To help ensure that consumers receive the safest, most effective medical attention available, the American Society for Dermatologic Surgery (ASDS) offers the following DOs and DON'Ts for patients that wish to diminish their risk of skin cancer and those who may have already been treated by an unqualified practitioner and need to know what to do next:

DOs:

  • Do take measures to reduce the risk of skin cancer: The best approach to lower skin cancer risk is to: minimize sun exposure - especially between 10am - 4pm, wear sunglasses and protective clothing (e.g., wide-brimmed hats, long sleeves and pants), use sunscreen no less than SPF 15 with both UVA and UVB protection, and avoid artificial tanning devices.
  • Do recognize the A, B, C, D and Es of melanoma: Self examination is key in detecting skin cancer. To help sort out the difference between cancerous and non-cancerous spots, physicians often use the "ABCDE" method:
    • asymmetrical (uneven) shape
    • borders that are irregular
    • color that varies from one area to another
    • diameter larger than a pencil eraser. If you notice an area that fits one of these descriptions, consult your dermatologic surgeon.
    • evolving is any change in size, shape, color, elevation, or another trait, or any new symptom such as bleeding, itching or crusting points to danger. If you notice a mole different from others, or which changes, itches, or bleeds even if it is smaller than 6 millimeters, you should see a Board-certified dermatologist
  • Do get a second opinion: Often patients feel as if they are offending their physician if they request a second opinion. However, it is important to realize that a physician who does not specialize in skin-related diseases may have limited experience in treating skin cancer, therefore placing your diagnosis in question and your overall outcome at risk. Most skin cancer is 100 percent treatable if detected early.ii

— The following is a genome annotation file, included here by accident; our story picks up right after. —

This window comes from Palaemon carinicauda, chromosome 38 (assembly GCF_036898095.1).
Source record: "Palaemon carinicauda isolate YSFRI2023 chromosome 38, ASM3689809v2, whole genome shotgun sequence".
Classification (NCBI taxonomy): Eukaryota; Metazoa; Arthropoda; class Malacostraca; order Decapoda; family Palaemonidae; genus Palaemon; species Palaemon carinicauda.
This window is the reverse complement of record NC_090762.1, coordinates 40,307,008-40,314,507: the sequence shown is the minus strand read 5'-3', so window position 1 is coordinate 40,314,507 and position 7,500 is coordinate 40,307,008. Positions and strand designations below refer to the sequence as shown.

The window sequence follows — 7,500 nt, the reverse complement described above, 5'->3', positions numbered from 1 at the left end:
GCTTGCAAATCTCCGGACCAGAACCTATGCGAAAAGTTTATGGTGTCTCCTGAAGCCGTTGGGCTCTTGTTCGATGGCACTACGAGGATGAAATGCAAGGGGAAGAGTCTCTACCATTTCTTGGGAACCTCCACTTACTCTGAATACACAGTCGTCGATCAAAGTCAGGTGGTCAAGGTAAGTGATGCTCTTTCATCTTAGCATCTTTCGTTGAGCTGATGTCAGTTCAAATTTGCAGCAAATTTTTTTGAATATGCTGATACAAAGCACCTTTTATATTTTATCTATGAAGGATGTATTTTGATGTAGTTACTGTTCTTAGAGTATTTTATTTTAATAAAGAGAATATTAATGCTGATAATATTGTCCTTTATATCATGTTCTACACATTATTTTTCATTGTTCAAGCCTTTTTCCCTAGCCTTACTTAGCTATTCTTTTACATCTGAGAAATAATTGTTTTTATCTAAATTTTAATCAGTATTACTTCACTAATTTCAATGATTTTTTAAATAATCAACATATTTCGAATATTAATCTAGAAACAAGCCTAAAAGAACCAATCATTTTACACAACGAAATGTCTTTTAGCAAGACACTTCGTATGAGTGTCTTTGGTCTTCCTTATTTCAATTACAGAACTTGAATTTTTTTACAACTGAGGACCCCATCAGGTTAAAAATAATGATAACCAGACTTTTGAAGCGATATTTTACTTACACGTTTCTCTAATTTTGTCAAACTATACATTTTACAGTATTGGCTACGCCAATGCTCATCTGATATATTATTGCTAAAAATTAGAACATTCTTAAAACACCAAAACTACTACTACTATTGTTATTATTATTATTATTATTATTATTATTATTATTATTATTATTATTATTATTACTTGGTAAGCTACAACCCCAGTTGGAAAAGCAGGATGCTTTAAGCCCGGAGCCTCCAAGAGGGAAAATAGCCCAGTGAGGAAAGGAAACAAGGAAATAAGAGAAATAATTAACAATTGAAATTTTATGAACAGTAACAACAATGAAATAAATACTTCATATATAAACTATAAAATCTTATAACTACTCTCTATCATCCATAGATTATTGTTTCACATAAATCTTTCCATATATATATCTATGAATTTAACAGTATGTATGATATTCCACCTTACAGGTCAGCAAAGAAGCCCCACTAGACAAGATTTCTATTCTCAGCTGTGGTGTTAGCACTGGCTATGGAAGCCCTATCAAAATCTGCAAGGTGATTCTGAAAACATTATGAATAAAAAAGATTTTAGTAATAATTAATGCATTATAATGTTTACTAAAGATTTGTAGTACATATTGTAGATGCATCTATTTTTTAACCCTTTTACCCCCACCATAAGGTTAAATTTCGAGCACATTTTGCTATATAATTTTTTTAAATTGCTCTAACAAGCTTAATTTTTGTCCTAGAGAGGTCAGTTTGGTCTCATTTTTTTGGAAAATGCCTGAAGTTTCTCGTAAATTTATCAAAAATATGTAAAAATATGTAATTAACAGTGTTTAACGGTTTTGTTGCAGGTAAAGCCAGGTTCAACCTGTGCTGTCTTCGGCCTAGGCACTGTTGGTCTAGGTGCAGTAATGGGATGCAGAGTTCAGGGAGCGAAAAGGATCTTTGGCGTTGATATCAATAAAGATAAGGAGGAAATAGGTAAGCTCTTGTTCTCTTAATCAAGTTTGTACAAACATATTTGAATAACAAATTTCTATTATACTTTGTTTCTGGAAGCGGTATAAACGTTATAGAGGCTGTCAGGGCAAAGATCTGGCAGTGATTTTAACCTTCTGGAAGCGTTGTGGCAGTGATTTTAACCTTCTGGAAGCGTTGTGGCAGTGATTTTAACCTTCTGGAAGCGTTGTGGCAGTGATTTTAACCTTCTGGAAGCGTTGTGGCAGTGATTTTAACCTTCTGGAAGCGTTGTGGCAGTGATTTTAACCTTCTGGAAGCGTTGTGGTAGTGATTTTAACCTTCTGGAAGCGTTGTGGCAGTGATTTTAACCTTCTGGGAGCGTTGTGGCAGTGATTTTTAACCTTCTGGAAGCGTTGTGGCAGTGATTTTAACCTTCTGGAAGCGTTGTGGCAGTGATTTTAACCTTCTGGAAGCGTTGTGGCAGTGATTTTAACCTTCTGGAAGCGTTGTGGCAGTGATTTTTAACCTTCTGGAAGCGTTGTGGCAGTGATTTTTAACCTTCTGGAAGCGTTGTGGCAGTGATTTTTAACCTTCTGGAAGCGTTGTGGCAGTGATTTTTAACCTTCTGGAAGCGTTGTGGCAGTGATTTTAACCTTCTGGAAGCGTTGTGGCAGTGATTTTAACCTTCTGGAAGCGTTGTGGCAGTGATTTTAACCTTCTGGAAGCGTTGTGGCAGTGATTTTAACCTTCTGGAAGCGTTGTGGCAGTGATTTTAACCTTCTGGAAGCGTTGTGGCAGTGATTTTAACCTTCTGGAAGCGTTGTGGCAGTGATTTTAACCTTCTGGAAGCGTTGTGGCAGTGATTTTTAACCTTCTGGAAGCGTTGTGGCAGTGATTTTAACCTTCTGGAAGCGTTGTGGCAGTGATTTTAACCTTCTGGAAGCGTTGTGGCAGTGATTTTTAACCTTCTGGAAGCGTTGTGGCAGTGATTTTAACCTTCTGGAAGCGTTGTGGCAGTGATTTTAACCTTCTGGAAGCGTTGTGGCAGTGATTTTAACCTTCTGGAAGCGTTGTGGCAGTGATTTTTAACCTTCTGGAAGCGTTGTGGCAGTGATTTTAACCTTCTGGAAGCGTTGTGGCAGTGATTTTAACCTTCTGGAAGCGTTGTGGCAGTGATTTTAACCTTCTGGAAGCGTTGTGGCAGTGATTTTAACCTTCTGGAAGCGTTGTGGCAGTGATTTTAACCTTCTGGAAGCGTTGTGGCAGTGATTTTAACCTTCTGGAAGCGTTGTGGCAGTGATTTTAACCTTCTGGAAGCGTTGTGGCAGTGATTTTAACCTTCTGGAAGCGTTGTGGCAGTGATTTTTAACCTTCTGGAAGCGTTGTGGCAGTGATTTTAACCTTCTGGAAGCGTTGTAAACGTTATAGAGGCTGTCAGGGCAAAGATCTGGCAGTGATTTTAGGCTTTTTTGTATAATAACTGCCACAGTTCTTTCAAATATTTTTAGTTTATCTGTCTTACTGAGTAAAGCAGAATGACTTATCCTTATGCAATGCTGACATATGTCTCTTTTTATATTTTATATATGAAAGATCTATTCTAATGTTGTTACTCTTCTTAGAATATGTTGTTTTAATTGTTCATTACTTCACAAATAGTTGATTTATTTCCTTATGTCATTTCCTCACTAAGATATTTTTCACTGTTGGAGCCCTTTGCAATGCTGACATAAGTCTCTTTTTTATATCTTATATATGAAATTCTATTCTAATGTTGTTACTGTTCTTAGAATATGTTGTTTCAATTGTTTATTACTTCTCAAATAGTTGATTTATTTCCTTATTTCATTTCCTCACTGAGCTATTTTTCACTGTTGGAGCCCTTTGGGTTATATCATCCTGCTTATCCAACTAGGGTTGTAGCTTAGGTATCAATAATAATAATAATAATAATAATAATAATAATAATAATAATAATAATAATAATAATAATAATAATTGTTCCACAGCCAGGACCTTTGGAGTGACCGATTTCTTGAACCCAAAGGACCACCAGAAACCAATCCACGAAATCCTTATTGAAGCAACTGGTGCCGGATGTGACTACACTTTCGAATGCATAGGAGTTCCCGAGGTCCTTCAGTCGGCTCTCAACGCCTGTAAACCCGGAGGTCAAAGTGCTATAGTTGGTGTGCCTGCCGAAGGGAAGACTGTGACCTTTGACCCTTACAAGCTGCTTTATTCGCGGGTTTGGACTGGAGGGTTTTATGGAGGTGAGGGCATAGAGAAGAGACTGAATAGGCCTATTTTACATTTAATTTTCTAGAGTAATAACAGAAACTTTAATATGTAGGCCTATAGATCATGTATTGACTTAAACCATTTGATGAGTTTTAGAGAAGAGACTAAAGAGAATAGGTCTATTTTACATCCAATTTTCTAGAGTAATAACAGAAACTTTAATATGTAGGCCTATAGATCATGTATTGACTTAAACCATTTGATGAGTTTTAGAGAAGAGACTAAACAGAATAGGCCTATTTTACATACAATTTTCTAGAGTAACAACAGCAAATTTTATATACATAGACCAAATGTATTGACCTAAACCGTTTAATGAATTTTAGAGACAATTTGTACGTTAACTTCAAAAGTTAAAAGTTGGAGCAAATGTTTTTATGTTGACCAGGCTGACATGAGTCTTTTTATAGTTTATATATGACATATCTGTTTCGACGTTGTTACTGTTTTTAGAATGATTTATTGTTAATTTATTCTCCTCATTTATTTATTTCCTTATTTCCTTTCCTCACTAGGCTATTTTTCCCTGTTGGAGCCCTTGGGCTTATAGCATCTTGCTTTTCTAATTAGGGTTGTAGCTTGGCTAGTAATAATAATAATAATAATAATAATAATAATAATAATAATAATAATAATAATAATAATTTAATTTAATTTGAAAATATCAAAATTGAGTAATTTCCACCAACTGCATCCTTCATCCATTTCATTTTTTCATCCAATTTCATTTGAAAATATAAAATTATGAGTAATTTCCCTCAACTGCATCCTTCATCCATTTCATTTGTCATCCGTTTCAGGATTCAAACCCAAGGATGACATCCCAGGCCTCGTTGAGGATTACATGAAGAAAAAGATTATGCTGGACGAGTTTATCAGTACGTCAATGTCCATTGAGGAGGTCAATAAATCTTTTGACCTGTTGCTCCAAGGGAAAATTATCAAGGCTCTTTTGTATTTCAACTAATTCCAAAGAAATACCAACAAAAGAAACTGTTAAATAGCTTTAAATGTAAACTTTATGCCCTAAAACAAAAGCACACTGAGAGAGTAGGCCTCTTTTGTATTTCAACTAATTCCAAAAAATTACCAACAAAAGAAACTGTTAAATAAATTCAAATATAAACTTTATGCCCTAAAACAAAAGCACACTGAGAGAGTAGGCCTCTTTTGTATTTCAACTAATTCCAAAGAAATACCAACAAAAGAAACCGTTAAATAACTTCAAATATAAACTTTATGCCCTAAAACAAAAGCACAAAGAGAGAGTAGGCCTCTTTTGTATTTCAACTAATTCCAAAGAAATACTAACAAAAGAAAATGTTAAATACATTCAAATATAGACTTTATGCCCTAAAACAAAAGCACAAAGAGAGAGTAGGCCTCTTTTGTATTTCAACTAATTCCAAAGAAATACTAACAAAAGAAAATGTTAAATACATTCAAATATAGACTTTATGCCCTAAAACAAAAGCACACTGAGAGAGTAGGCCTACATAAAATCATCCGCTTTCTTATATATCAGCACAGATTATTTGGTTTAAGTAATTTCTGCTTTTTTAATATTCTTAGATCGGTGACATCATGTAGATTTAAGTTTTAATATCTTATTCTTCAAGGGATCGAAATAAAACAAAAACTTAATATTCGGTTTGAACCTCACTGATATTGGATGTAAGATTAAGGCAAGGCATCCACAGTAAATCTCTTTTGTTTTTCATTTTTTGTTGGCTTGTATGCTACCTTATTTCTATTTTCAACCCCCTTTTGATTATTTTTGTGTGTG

DON'Ts:

  • Don't ignore the signs of skin cancer: Sometimes what people may perceive as an annoying sore that won't go away, or a mole that has changed in size or color, is really something more serious and possibly an early form of skin cancer. Since only a physician can determine whether an area of the skin is cancerous, a visit to a dermatologic surgeon should be scheduled if any abnormal moles are discovered. An annual skin cancer screening is necessary to identify cancer in its early stages.
  • Don't forego a professional medical evaluation: Consumers, who are treated by unqualified practitioners without experience in treating the skin, may not be properly diagnosed for serious skin conditions, like skin cancer. In fact, many may experience complications from an unqualified "technician's" treatment recommendations, which may include removing an "innocent" freckle (that may in fact be cancerous) with laser resurfacing or microdermabrasion, possibly delaying appropriate diagnosis and treatment. Because some forms of skin cancer can be mistaken for freckles or moles, its best to always consult a dermatologic surgeon before undergoing any elective cosmetic procedure.
  • Don't be afraid to ask questions: In order to understand the impact certain treatments may have on your health and in some cases, physical appearance, it is important to ask the following questions:
    • What are my treatment choices? Which do you recommend? Why?
    • What are the expected benefits of each kind of treatment?
    • What are the risks and possible side effects of each treatment?
    • Will the treatment affect my appearance and normal activities?
  1. U.S. Food and Drug Administration. Ultraviolet (UV) Radiation.
    http://www.fda.gov/Radiation-EmittingProducts/ RadiationEmittingProductsandProcedures/Tanning/ucm116425.htm.;
    U.S. Food and Drug Administration. Sun Protection.
    http://www.fda.gov/Radiation-EmittingProducts/ RadiationEmittingProductsandProcedures/Tanning/ucm116445.htm
  2. American Cancer Society. 2009 Cancer Facts and Figures.
    http://www.cancer.org.
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